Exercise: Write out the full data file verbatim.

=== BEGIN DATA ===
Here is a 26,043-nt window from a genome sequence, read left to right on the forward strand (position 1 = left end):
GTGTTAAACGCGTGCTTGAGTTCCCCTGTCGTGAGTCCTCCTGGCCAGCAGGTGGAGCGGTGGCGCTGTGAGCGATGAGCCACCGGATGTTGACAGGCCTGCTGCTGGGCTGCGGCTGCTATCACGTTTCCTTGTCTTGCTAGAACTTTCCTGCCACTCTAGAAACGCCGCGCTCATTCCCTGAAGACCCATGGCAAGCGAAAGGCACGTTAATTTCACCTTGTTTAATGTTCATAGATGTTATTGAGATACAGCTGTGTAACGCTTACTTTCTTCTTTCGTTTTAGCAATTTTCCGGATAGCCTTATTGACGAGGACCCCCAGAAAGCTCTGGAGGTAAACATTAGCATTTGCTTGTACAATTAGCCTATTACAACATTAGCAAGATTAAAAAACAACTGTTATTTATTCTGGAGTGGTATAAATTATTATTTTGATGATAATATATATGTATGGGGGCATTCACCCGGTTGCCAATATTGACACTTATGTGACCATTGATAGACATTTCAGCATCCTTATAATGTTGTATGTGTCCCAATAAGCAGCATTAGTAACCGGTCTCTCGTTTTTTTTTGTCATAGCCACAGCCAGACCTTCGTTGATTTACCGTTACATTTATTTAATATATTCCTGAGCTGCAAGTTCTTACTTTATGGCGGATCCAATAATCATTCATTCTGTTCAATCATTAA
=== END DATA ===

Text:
Here is a 26,043-nt window from a genome sequence, read left to right on the forward strand (position 1 = left end):
GTGTTAAACGCGTGCTTGAGTTCCCCTGTCGTGAGTCCTCCTGGCCAGCAGGTGGAGCGGTGGCGCTGTGAGCGATGAGCCACCGGATGTTGACAGGCCTGCTGCTGGGCTGCGGCTGCTATCACGTTTCCTTGTCTTGCTAGAACTTTCCTGCCACTCTAGAAACGCCGCGCTCATTCCCTGAAGACCCATGGCAAGCGAAAGGCACGTTAATTTCACCTTGTTTAATGTTCATAGATGTTATTGAGATACAGCTGTGTAACGCTTACTTTCTTCTTTCGTTTTAGCAATTTTCCGGATAGCCTTATTGACGAGGACCCCCAGAAAGCTCTGGAGGTAAACATTAGCATTTGCTTGTACAATTAGCCTATTACAACATTAGCAAGATTAAAAAACAACTGTTATTTATTCTGGAGTGGTATAAATTATTATTTTGATGATAATATATATGTATGGGGGCATTCACCCGGTTGCCAATATTGACACTTATGTGACCATTGATAGACATTTCAGCATCCTTATAATGTTGTATGTGTCCCAATAAGCAGCATTAGTAACCGGTCTCTCGTTTTTTTTTGTCATAGCCACAGCCAGACCTTCGTTGATTTACCGTTACATTTATTTAATATATTCCTGAGCTGCAAGTTCTTACTTTATGGCGGATCCAATAATCATTCATTCTGTTCAATCATTAA